Then come the Gospel parables, where Jesus takes two “growing” pictures to illustrate the change that the Kingdom of God brings about.   He gives the picture of seed scattered on the ground, and growing “secretly” — as the one who sowed it sleeps or wakes, the seed carries on its work of changing from the single seed to a plant that can be harvested.   Of course those with experience of growing things from seed know that there is human intervention required if this secret growing is to be given the best chance of happening, but still the actual change happens “of itself”, and doesn’t depend on what else the sower is doing at any time.

Then there is the lovely picture of the tiny mustard seed growing into a great shrub, with large enough branches for birds to find nesting-space within it.   The size of the beginning is not the issue — some seeds have enormous potential for change!

Everyone seems to be on at us to think about change!   Sometimes change happens by evolution, and sometimes by revolution.   As I think back over my experience of ordained ministry, I find examples of each of these changes, and sometimes we don’t realize how revolutionary a particular action might become as its implications are worked out.   I was reflecting the other day on what moving the place of the celebration of the Eucharist from the “high altar” to the “nave altar” caused to happen to our lives.   [The emphasis at the “high altar” was on reverence, awe, wonder, and as we climbed a number of stairs to kneel and receive the Blessed Sacrament, we were encouraged to think of our unworthiness to approach the throne,and the wonder of being allowed to do so.   Our attitude from the moment when we entered the church was one of quiet respect “enter the church to speak to God — go outside to speak to one another” — or even “go home quietly without ordinary conversation — remember your Guest” as my Confirmation manual advised me.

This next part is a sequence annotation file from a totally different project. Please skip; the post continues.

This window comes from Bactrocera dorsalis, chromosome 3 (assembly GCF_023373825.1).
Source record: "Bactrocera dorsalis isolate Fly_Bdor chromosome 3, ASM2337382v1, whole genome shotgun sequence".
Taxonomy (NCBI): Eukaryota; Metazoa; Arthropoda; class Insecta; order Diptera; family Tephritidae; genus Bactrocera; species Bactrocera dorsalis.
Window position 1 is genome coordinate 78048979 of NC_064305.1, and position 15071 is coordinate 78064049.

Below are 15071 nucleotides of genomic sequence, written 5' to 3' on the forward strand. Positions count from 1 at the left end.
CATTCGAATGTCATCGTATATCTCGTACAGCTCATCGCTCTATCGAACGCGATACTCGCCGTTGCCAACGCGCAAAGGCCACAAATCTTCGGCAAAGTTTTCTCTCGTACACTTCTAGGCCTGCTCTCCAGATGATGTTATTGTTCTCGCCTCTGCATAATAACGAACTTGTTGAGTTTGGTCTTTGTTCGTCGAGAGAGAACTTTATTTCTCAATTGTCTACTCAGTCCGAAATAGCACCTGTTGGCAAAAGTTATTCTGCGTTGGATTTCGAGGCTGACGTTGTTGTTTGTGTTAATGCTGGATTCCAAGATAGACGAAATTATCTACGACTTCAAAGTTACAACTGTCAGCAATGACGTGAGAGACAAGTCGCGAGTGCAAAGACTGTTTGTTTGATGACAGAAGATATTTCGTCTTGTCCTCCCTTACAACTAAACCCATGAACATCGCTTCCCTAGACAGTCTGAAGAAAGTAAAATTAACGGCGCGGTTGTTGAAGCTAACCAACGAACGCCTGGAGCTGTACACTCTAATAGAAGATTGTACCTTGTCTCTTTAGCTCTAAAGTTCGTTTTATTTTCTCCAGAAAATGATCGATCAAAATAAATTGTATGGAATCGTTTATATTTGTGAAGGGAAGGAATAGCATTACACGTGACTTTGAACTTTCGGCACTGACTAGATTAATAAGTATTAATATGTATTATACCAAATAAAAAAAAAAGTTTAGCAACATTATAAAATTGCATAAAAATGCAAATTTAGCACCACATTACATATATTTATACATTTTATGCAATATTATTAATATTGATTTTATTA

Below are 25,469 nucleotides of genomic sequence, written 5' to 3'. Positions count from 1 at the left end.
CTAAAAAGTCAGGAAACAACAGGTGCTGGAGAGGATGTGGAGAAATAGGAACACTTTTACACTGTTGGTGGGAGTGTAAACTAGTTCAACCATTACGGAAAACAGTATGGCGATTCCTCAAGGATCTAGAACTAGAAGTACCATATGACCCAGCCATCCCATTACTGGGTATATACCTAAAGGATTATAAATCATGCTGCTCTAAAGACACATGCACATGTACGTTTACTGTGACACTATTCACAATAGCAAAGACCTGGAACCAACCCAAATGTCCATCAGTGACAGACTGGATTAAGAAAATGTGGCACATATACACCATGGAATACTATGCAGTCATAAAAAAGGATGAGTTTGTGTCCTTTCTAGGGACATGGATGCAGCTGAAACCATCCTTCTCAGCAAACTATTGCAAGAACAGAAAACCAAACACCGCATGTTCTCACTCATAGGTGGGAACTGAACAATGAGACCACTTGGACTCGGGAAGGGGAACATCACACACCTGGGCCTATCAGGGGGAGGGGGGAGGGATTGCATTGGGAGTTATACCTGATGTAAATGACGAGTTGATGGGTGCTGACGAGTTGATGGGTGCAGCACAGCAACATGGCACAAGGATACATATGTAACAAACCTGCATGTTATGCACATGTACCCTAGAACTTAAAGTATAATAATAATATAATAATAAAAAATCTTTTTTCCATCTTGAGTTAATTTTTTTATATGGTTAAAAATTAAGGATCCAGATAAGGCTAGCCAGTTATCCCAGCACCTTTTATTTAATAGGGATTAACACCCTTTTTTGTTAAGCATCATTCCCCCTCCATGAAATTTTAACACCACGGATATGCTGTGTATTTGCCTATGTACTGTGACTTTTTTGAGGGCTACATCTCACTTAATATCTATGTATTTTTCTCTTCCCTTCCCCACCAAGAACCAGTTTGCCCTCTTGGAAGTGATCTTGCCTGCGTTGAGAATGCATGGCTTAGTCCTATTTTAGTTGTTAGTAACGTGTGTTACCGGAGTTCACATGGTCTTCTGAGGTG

When we focus our celebration on the nave altar, before which we stand “on the same level” we are made more aware of the presence of our fellow-worshippers, and perhaps as a result, we take care to establish our contact with them as soon as we enter the building — so the service begins, not with the quiet hush when we rise from our knees to sing God’s praises, but with the need for a bell to say, “worship is beginning — please pay some attention”   Those with long memories will recognize this kind of change, growing out of a revolution in geography in an unexpected way.]